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Money Saving Tips for Travelling

6 June 2018 No Comment

For many people, a trip abroad is a treat that only comes once a year. This is why when we do we want to make sure that we are getting the best value for money possible.

Currency Conversion

When travelling, it is always good to have a little cash on hand. The thing about money is that it is also the prime target for thieves and pickpockets so you need to make sure that you are keeping it safe and getting some insurance does not hurt either.

The conversion rate is the most important thing for acquiring foreign currency. A company will always offer worse than a perfect conversion rate and keep the difference as a fee. Alternatively, they may offer close to the “real” exchange rate but will take some kind of commission.

If you can find a company with no commission and a competitive exchange rate then that is ideal. However, this is unlikely so the best you can do is to run some basic calculations and see who is giving you the best offer. Also, beware of hidden charges such as “handling fees” or “minimum charges”. Sites like –°omparecurrency.com make this process much simpler. Click here to find live realtime exchange rates from providers like Tesco, Thomas Cook and Post offices.

Traveller’s Cheques

These are not as common as they once were but they are still a viable option. However, these should definitely not be your primary source of money when abroad.

The great thing is that if they happen to be lost or stolen you can easily get your money back. The only issue is that they cost a lot compared to the other options due to commission fees and conversion fees. The conversion fees are always the same so if you are using them it is best to favour larger sums.

Credit Cards

A credit card can be great or terrible. This depends entirely on the fees the company imposes and it’s worth remembering that a card may be good at home but terrible abroad.

Often the fees will be somewhere in the region of 2.75% to 2.99% of the whatever is spent and most will impose an additional fee if they are used to withdraw cash. Even if there is no withdrawal fee it is more than likely that you will have to pay interest immediately even if you plan to pay off the balance by the turn of the month.

The good news is that there are credit cards that are made explicitly for use overseas. They will either have no conversion fees or they will at least be substantially lower than the alternative.

In general, a credit card can offer decent rates and it is safer than cash. If cash is stolen, then it is very unlikely that you will see any of it again. In the event that your card is stolen, all you need to do is call the issuer and have it cancelled. This may be inconvenient but that is better than actually losing the money.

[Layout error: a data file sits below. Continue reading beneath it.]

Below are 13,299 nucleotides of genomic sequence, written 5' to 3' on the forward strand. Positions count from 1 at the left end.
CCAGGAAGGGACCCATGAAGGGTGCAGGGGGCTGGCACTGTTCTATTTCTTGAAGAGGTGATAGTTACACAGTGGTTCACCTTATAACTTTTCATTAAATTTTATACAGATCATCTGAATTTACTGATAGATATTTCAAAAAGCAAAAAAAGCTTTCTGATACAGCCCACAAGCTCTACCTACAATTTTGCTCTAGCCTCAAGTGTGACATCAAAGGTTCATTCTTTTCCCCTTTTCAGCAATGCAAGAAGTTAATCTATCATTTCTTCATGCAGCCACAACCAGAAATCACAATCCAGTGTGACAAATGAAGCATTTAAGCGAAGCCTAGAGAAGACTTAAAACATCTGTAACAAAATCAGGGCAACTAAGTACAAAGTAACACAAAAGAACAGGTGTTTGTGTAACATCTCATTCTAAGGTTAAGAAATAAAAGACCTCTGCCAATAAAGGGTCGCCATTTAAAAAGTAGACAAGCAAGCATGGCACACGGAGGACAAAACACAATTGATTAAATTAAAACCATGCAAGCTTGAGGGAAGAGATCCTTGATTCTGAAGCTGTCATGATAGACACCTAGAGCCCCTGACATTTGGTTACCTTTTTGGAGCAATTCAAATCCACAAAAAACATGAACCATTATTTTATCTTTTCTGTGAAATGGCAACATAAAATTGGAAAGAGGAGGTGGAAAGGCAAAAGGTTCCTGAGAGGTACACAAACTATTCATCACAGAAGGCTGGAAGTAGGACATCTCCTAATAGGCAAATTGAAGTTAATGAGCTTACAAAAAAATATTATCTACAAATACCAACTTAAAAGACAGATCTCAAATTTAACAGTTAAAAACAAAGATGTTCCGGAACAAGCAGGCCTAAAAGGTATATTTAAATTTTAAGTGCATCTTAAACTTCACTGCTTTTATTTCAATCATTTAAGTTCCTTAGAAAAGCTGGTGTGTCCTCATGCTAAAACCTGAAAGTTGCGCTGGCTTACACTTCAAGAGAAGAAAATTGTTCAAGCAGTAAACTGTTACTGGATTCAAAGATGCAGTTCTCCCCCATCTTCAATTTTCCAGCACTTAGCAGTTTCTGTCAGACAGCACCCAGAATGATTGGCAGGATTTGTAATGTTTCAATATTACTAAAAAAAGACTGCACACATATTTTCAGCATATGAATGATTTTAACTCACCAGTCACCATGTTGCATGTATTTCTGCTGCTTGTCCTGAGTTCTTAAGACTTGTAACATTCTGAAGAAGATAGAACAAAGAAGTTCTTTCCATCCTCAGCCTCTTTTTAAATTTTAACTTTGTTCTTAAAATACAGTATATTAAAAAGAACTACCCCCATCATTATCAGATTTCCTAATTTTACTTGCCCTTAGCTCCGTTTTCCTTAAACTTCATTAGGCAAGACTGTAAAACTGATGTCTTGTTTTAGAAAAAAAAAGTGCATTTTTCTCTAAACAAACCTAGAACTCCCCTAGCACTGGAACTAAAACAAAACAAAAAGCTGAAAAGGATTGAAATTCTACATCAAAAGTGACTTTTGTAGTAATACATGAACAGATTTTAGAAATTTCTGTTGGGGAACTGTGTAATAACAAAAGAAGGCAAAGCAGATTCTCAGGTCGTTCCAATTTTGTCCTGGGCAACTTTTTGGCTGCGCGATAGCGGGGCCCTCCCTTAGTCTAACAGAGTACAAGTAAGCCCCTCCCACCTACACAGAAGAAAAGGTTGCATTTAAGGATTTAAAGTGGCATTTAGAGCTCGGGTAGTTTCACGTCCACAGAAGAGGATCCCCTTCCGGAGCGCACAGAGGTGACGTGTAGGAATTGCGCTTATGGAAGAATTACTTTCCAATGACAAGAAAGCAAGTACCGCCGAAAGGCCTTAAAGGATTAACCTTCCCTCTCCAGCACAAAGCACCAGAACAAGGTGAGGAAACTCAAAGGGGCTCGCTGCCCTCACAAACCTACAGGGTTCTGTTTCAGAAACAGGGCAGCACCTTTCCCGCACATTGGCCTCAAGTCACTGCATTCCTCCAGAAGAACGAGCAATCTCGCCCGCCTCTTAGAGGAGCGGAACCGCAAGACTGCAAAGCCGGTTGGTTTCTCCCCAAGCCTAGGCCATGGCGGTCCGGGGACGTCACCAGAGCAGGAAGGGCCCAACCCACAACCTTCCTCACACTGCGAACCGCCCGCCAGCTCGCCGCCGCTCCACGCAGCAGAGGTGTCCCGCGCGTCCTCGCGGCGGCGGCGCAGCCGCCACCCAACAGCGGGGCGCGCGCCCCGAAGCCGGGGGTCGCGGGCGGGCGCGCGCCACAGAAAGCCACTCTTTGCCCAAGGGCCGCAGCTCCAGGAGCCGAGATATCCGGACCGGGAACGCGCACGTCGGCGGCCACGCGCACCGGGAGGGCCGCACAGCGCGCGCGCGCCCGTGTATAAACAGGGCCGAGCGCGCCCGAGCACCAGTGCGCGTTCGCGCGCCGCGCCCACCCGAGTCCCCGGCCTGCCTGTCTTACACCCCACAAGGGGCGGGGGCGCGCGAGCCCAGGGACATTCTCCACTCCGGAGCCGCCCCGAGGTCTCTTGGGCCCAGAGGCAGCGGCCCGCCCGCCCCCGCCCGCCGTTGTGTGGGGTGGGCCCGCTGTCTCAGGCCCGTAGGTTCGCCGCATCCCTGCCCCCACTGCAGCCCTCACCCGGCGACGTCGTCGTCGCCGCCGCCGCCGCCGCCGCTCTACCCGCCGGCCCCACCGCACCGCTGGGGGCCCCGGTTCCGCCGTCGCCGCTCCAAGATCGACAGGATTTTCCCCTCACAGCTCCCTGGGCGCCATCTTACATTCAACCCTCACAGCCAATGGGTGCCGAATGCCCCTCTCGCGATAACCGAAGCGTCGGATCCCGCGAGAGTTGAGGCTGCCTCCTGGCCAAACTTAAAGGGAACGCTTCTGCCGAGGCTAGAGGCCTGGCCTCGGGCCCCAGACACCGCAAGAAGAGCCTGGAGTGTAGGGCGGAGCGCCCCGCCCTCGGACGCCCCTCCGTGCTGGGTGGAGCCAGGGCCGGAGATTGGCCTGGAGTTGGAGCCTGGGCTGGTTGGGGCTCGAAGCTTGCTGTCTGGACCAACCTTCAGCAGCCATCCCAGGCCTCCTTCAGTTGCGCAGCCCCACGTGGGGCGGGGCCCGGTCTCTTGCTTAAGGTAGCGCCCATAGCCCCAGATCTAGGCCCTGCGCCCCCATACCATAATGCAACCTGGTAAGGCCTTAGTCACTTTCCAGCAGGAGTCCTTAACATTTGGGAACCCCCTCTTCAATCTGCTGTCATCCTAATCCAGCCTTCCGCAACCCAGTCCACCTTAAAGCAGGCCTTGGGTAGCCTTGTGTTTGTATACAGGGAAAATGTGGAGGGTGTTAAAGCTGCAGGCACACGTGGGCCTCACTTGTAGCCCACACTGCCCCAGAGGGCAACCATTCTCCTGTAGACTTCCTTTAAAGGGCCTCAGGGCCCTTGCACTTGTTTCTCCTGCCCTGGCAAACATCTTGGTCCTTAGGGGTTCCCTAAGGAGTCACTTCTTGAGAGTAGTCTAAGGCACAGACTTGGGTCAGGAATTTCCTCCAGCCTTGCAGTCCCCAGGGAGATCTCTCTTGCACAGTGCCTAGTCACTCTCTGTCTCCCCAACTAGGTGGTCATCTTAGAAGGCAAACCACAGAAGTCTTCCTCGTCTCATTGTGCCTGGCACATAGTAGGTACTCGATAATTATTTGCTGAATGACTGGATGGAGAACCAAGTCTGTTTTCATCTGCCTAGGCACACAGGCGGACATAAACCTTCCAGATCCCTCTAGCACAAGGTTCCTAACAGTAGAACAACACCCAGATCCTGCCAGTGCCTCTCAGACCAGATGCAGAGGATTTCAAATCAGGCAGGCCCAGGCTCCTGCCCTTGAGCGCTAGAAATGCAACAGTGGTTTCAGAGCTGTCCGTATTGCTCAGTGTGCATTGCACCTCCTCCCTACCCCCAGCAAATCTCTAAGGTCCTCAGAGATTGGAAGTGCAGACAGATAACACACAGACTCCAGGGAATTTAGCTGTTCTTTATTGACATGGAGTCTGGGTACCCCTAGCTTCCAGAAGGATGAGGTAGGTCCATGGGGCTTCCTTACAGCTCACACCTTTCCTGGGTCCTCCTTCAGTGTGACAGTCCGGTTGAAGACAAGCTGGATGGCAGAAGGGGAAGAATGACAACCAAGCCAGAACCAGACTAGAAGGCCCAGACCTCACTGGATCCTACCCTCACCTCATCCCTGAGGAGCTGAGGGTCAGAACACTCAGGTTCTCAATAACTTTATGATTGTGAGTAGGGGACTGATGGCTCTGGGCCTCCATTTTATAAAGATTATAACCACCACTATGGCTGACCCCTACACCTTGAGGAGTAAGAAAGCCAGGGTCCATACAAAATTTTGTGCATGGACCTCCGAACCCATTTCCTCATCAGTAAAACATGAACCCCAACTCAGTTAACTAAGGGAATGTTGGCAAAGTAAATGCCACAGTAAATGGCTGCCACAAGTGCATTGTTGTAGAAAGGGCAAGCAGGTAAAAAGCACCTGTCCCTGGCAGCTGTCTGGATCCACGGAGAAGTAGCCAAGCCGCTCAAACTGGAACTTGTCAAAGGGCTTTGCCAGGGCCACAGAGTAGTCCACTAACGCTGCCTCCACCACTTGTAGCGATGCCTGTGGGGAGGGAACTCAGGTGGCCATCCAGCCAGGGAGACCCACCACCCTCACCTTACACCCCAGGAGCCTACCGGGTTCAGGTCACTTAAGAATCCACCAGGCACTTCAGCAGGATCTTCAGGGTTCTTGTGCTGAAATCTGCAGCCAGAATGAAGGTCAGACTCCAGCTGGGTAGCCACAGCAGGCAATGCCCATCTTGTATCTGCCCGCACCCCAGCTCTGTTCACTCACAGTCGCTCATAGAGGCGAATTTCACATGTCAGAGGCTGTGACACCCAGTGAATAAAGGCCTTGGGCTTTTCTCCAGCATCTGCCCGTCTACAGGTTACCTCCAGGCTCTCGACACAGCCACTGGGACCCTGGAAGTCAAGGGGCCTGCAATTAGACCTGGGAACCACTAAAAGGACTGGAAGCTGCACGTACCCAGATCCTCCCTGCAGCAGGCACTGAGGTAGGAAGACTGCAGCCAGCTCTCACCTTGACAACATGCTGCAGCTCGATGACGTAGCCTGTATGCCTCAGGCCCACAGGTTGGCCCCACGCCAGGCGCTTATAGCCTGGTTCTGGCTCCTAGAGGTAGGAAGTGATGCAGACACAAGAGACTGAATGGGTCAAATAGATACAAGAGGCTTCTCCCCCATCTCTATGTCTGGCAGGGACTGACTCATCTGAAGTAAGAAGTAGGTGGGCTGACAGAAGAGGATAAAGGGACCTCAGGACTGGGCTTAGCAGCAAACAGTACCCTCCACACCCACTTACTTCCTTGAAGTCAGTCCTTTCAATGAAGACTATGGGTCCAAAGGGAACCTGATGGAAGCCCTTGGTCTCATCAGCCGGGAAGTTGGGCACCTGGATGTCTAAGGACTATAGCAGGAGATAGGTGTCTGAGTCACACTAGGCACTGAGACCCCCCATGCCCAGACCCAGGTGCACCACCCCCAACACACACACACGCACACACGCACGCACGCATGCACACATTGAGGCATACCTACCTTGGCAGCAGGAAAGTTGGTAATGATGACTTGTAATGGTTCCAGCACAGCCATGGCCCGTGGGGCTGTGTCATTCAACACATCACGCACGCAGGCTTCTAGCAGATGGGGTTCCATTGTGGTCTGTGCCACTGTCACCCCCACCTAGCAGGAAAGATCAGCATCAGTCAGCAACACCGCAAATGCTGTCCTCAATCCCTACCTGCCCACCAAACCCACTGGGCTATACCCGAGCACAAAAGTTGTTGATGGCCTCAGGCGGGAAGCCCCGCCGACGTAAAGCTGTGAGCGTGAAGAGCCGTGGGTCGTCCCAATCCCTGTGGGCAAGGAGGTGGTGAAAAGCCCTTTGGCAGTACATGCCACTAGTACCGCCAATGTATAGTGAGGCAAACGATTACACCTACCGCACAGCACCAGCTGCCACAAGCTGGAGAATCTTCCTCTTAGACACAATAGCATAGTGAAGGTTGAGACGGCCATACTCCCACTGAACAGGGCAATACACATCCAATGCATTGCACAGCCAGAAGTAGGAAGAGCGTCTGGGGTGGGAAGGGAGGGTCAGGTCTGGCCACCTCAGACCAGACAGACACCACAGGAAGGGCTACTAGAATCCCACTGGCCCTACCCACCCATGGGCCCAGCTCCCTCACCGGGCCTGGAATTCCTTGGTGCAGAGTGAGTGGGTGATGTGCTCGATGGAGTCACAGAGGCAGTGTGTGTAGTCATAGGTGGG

It may also be worth checking to see what kind of rates your debit card has as there are a few that can be used overseas for only a small fee. Most of the banks have pages like this on their website which are worth reading.

Prepaid Cards

A prepaid card is something of a hybrid situation. It is useful if you want to have the same security level as a credit card, but also wish to make sure you cannot overspend.

A prepaid card can be used in the exact same way as a credit card. You can make regular purchases or withdraw cash the only difference is that you pay in advance rather than after the fact.

There are prepaid cards that can be loaded with a specific currency with the express purpose of using it abroad. These let you take advantage of times when the conversion rate is particularly good, although there is a chance to lose money if the rate grows stronger after you have put money on the card.

This is not to say that prepaid cards are perfect. There are still fees and as well as the usual conversion fee or usage fee there can be application fees too and a top-up fee. Sometimes there is even a charge for not using the card for too long.

Dynamic Currency Conversion

Sometimes when travelling and using a card the ATM or retailer may ask if you want to pay in your normal currency or their local currency. This is known as dynamic currency conversion. Always choose their currency and not your own. It is pretty much guaranteed that whatever exchange rate they are offering is going to be worse than the rate you have on your card.

Which is the Best Option?

Credit and prepaid cards are usually going to be your best bet, although your debit card may also be a good choice if you are lucky. On top of the card, you always want to be carrying some cash too as you will not be able to use it everywhere.

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